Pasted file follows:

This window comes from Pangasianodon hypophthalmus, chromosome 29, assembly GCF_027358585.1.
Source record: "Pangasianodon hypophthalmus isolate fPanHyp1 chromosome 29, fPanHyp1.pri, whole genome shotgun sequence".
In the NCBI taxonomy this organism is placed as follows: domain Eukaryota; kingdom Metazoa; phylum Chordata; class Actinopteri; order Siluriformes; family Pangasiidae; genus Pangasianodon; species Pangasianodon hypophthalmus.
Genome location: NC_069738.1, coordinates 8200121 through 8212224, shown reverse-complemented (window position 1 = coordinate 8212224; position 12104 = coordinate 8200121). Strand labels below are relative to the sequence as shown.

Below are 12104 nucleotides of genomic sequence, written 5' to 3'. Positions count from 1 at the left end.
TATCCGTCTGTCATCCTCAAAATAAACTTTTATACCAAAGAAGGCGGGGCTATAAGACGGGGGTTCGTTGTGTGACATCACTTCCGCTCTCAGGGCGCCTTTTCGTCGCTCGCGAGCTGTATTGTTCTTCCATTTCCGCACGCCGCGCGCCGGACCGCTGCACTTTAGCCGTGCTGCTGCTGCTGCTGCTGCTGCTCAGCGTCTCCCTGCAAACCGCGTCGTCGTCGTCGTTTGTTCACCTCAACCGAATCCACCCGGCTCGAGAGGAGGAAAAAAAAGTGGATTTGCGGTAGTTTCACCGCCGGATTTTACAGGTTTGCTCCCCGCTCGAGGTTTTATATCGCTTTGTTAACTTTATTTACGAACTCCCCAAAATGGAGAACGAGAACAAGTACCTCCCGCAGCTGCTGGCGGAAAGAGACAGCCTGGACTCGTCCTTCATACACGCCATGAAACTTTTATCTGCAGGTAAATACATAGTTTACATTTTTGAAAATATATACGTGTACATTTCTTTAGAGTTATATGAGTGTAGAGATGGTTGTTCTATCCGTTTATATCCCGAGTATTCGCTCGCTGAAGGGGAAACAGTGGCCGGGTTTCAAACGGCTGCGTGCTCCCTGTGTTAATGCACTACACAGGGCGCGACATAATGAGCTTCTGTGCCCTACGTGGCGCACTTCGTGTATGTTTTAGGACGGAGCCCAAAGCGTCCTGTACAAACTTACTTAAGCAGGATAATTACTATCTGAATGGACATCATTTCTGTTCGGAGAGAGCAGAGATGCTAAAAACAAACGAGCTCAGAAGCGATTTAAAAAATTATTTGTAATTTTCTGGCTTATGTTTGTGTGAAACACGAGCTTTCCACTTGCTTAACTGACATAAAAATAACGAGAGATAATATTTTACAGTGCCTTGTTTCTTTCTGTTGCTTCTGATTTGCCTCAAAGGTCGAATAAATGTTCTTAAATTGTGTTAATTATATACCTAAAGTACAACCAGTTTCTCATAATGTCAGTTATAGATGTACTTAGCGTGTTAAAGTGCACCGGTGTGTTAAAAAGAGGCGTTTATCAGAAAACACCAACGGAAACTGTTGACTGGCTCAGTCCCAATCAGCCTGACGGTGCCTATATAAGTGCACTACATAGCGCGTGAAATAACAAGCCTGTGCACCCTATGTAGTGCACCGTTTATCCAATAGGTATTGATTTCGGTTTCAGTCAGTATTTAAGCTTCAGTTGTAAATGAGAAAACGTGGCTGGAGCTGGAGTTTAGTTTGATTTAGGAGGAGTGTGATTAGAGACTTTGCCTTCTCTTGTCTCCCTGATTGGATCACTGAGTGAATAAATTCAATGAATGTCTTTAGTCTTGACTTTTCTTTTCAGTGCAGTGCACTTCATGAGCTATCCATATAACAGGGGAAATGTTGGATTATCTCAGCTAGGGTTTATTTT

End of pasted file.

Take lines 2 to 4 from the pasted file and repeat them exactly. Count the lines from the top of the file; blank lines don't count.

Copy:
Source record: "Pangasianodon hypophthalmus isolate fPanHyp1 chromosome 29, fPanHyp1.pri, whole genome shotgun sequence".
In the NCBI taxonomy this organism is placed as follows: domain Eukaryota; kingdom Metazoa; phylum Chordata; class Actinopteri; order Siluriformes; family Pangasiidae; genus Pangasianodon; species Pangasianodon hypophthalmus.
Genome location: NC_069738.1, coordinates 8200121 through 8212224, shown reverse-complemented (window position 1 = coordinate 8212224; position 12104 = coordinate 8200121). Strand labels below are relative to the sequence as shown.